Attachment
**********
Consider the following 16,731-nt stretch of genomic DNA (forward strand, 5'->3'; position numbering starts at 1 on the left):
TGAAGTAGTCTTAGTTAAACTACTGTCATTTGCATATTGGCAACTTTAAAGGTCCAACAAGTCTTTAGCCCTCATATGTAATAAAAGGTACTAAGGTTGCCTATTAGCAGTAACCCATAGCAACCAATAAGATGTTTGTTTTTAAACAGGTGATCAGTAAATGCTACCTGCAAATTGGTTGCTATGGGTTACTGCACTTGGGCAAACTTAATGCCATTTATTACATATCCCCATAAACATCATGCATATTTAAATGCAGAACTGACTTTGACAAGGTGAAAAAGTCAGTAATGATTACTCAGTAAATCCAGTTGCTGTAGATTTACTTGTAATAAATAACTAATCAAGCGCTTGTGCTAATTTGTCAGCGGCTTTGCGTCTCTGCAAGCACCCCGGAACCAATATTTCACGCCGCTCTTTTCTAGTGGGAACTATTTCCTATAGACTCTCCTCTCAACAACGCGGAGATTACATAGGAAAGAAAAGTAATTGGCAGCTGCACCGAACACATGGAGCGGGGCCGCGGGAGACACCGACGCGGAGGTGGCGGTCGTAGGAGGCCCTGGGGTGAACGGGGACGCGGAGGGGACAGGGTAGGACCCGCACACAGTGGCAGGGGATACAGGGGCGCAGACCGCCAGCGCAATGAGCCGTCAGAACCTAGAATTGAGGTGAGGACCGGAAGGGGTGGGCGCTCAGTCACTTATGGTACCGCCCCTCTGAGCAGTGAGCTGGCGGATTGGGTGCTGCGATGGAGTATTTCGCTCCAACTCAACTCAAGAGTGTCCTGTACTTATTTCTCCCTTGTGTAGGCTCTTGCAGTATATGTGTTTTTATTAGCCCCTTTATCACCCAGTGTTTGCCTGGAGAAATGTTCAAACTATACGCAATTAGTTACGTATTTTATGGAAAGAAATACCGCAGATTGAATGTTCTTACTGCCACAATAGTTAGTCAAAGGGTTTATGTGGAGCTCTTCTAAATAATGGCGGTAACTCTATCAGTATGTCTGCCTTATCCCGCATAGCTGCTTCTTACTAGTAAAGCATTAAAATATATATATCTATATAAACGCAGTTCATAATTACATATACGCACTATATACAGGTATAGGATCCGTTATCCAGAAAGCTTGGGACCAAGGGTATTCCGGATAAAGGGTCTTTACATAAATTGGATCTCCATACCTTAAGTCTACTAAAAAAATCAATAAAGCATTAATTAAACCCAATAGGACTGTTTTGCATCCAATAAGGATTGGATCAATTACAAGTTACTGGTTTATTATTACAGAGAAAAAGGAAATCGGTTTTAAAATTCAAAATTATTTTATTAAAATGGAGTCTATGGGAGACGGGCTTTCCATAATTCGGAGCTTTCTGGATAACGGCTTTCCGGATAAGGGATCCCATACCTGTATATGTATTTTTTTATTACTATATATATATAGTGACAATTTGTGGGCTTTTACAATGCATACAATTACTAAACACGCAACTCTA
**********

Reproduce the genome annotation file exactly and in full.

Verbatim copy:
Consider the following 16,731-nt stretch of genomic DNA (forward strand, 5'->3'; position numbering starts at 1 on the left):
TGAAGTAGTCTTAGTTAAACTACTGTCATTTGCATATTGGCAACTTTAAAGGTCCAACAAGTCTTTAGCCCTCATATGTAATAAAAGGTACTAAGGTTGCCTATTAGCAGTAACCCATAGCAACCAATAAGATGTTTGTTTTTAAACAGGTGATCAGTAAATGCTACCTGCAAATTGGTTGCTATGGGTTACTGCACTTGGGCAAACTTAATGCCATTTATTACATATCCCCATAAACATCATGCATATTTAAATGCAGAACTGACTTTGACAAGGTGAAAAAGTCAGTAATGATTACTCAGTAAATCCAGTTGCTGTAGATTTACTTGTAATAAATAACTAATCAAGCGCTTGTGCTAATTTGTCAGCGGCTTTGCGTCTCTGCAAGCACCCCGGAACCAATATTTCACGCCGCTCTTTTCTAGTGGGAACTATTTCCTATAGACTCTCCTCTCAACAACGCGGAGATTACATAGGAAAGAAAAGTAATTGGCAGCTGCACCGAACACATGGAGCGGGGCCGCGGGAGACACCGACGCGGAGGTGGCGGTCGTAGGAGGCCCTGGGGTGAACGGGGACGCGGAGGGGACAGGGTAGGACCCGCACACAGTGGCAGGGGATACAGGGGCGCAGACCGCCAGCGCAATGAGCCGTCAGAACCTAGAATTGAGGTGAGGACCGGAAGGGGTGGGCGCTCAGTCACTTATGGTACCGCCCCTCTGAGCAGTGAGCTGGCGGATTGGGTGCTGCGATGGAGTATTTCGCTCCAACTCAACTCAAGAGTGTCCTGTACTTATTTCTCCCTTGTGTAGGCTCTTGCAGTATATGTGTTTTTATTAGCCCCTTTATCACCCAGTGTTTGCCTGGAGAAATGTTCAAACTATACGCAATTAGTTACGTATTTTATGGAAAGAAATACCGCAGATTGAATGTTCTTACTGCCACAATAGTTAGTCAAAGGGTTTATGTGGAGCTCTTCTAAATAATGGCGGTAACTCTATCAGTATGTCTGCCTTATCCCGCATAGCTGCTTCTTACTAGTAAAGCATTAAAATATATATATCTATATAAACGCAGTTCATAATTACATATACGCACTATATACAGGTATAGGATCCGTTATCCAGAAAGCTTGGGACCAAGGGTATTCCGGATAAAGGGTCTTTACATAAATTGGATCTCCATACCTTAAGTCTACTAAAAAAATCAATAAAGCATTAATTAAACCCAATAGGACTGTTTTGCATCCAATAAGGATTGGATCAATTACAAGTTACTGGTTTATTATTACAGAGAAAAAGGAAATCGGTTTTAAAATTCAAAATTATTTTATTAAAATGGAGTCTATGGGAGACGGGCTTTCCATAATTCGGAGCTTTCTGGATAACGGCTTTCCGGATAAGGGATCCCATACCTGTATATGTATTTTTTTATTACTATATATATATAGTGACAATTTGTGGGCTTTTACAATGCATACAATTACTAAACACGCAACTCTA